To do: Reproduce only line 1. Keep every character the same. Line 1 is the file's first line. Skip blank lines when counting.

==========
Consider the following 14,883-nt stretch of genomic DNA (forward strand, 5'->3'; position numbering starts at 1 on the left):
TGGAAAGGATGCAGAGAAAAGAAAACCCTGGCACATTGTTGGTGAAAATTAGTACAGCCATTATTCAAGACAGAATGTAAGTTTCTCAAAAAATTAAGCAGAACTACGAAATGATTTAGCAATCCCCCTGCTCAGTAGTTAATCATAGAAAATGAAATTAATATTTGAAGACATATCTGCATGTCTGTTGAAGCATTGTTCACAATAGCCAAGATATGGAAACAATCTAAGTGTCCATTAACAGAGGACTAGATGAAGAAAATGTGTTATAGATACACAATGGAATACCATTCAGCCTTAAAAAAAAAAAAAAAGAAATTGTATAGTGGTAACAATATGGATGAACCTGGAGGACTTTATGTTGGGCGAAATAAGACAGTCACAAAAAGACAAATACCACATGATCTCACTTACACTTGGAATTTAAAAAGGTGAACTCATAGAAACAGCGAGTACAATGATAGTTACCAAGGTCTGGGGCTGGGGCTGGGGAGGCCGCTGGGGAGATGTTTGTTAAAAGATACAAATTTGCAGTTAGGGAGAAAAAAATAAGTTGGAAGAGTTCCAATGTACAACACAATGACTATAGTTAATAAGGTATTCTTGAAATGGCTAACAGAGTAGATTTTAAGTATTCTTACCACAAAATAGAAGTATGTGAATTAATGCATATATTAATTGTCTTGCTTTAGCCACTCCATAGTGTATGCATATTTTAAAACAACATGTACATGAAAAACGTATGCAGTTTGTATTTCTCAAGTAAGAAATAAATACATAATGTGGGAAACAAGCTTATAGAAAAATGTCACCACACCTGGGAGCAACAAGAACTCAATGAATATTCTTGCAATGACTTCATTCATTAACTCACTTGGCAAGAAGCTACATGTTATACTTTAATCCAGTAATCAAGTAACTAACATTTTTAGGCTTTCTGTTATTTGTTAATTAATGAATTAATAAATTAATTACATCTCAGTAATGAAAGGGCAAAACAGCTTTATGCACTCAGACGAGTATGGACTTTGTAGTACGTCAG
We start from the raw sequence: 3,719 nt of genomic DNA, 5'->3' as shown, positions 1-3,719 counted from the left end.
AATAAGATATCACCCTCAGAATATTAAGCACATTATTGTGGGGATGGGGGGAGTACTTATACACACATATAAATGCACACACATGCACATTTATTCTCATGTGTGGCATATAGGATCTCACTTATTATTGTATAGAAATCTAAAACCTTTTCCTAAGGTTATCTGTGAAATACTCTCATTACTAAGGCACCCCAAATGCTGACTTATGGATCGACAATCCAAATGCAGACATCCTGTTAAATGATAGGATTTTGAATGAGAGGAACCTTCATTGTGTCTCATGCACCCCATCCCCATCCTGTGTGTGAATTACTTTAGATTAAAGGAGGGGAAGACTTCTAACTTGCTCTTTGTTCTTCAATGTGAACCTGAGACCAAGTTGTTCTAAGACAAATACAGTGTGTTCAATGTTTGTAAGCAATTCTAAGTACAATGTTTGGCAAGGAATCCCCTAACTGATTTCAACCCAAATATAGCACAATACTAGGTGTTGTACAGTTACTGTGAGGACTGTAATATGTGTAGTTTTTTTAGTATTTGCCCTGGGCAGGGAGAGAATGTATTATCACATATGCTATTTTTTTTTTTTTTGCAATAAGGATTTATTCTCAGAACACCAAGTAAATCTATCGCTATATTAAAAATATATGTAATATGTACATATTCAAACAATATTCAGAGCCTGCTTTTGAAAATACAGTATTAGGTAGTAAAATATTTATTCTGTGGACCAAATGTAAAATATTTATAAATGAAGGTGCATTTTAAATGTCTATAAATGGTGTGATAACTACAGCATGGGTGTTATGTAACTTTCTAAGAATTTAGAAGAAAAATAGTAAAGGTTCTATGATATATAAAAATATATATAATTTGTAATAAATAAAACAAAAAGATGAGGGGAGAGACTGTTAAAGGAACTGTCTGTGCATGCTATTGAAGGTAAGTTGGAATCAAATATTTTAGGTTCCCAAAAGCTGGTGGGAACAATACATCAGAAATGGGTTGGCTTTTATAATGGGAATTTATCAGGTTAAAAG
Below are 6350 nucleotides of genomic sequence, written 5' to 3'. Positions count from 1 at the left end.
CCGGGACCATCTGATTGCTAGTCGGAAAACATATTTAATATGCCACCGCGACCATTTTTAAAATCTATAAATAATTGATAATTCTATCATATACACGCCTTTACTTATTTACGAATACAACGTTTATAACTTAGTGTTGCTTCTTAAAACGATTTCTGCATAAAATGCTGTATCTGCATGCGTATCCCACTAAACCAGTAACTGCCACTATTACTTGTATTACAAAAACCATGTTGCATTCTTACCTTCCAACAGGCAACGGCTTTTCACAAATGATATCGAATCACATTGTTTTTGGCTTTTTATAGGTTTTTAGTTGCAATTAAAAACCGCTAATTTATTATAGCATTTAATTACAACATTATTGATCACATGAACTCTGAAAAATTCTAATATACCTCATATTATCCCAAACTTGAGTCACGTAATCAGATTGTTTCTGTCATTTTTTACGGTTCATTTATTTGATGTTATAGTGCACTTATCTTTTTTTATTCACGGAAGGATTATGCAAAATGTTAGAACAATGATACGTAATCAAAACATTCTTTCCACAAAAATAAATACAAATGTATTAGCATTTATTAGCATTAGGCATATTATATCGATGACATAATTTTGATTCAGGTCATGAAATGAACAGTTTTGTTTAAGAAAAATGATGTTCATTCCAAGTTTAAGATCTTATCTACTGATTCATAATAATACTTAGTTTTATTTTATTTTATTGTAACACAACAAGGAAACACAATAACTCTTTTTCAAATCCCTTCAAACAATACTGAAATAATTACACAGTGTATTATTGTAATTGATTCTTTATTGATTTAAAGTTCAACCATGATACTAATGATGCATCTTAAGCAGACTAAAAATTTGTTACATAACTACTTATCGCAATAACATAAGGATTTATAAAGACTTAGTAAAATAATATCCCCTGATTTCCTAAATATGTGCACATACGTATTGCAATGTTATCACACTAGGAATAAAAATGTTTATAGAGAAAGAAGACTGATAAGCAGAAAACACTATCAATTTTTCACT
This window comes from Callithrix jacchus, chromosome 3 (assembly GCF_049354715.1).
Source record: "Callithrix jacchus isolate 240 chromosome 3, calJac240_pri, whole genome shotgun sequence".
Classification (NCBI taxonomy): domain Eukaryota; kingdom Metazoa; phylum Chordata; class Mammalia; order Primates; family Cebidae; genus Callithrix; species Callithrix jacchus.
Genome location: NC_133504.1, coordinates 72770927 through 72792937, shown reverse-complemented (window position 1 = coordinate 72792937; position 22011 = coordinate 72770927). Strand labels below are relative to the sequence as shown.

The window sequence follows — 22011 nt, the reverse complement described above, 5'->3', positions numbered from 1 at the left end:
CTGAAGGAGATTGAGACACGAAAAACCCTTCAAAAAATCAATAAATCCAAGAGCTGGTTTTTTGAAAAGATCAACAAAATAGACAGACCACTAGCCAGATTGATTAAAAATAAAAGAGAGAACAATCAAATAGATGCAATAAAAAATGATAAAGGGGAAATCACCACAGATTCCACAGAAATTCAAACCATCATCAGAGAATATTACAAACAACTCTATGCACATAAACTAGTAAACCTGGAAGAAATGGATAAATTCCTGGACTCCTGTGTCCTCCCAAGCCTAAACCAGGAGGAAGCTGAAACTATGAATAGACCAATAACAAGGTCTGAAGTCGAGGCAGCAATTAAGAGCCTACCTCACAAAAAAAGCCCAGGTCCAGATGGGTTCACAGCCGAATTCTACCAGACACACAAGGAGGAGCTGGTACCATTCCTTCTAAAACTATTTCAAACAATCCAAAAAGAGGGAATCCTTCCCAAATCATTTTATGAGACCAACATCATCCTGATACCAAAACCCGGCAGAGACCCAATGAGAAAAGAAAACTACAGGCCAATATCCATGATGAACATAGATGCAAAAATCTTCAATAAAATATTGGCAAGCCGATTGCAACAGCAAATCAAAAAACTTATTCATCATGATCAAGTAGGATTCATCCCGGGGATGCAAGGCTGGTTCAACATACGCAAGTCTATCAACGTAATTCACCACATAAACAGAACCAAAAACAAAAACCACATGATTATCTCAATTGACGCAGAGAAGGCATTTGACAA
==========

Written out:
Consider the following 14,883-nt stretch of genomic DNA (forward strand, 5'->3'; position numbering starts at 1 on the left):